• Lycoming IO-580, 6-cylinder, 300 hp (223 kW), engine introduced in 1997
  • Lycoming GSO-580, 8-cylinder, original "580", produced from 1948 to 1961
  • Lycoming IO-720, 8-cylinder, 400 hp (298 kW) engine introduced in 1961
  • Lycoming O-1230
  • Lycoming H-2470

Turbine engines

  • Lycoming T53, turboshaft, 600 hp (447 kW), used on the Bell UH-1 "Huey" and others.
  • Lycoming T55, turboshaft, 3 750 hp (2 796 kW), used on the CH-47 Chinook.
  • Lycoming LTS101/LPT101, turboshaft and turboprop
  • Lycoming ALF 502, turbofan, based on the T55 turboshaft, used on the BAe 146 and Bombardier Challenger 600.
  • Lycoming AGT1500, turboshaft, 1 500 hp (1 119 kW), used on the M1 Abrams.
  • Lycoming TF-40 marine gas turbine for the USN's LCAC hovercraft.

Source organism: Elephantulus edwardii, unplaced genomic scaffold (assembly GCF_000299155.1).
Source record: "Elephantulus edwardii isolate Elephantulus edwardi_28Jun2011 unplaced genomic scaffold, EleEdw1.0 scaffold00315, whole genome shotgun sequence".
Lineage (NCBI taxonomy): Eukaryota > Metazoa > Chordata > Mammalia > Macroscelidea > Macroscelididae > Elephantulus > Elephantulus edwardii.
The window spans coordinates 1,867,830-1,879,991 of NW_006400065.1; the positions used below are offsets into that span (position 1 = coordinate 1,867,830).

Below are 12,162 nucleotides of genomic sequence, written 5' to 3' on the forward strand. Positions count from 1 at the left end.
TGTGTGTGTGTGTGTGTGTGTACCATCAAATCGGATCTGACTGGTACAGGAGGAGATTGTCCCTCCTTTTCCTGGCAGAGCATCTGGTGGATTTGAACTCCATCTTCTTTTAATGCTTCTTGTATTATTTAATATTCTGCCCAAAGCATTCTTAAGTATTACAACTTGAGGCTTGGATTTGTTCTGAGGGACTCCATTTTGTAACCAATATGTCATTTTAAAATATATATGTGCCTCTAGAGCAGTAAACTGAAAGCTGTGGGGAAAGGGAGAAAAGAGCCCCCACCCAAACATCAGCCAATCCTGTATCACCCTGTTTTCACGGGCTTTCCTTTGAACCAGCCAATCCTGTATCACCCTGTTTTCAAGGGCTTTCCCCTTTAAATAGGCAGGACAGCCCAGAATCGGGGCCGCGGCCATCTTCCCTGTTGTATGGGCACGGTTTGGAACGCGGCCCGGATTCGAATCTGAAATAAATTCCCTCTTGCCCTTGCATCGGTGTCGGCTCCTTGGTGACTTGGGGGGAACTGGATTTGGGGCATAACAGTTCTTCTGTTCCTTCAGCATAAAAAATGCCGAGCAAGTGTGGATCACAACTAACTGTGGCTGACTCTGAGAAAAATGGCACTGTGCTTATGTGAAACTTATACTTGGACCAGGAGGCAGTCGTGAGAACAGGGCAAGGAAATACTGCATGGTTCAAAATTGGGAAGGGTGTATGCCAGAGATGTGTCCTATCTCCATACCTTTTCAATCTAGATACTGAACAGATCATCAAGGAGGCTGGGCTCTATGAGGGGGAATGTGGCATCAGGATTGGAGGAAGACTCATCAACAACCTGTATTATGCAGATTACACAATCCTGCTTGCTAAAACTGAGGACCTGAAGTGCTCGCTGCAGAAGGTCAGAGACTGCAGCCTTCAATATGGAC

• Lycoming TF35 marine gasturbine, used in 1980 for ships propulsion (MS Bearn), owner Elf Aquitaine,France


  1. 1.0 1.1 1.2 1.3 1.4 "Our History". Lycoming Engines (2008). Retrieved on 2008-12-30.
  2. 2.0 2.1 2.2 2.3 2.4 2.5 2.6 2.7 2.8 Kelly (November 2006). "Demorest Sewing Machine Company History". Retrieved on 2008-12-30.
  3. Brace and Suspender Combined, 1869-03-05, Retrieved on  
  4. Puff for Head-Dresses, 1882-03-09, Retrieved on  
  5. Apparatus for Vulcanizing Rubber, Retrieved on  
  6. Improvement in Apparatus for Vulcanizing Rubber, &c., Retrieved on  
  7. 8.0 8.1 8.2 Kevin McQuown. "Lycoming County's Old Days". Williamsport Area High School Website. Williamsport Area School District. Retrieved on 2008-12-30.
  8. 9.0 9.1 "The Lycoming Museum" (PDF). Lycoming Engines (2008). Retrieved on 2008-12-30.
  9. Leyes, p. 725
  10. Lycoming (2004). "360 Series" (PDF). Retrieved on 2008-09-16.
  11. Flying (magazine), Vol. 135 Issue 11, Nov. 2008, p. 37, "Lycoming Powers Up at AirVenture
  12. 13.0 13.1 Flying

External links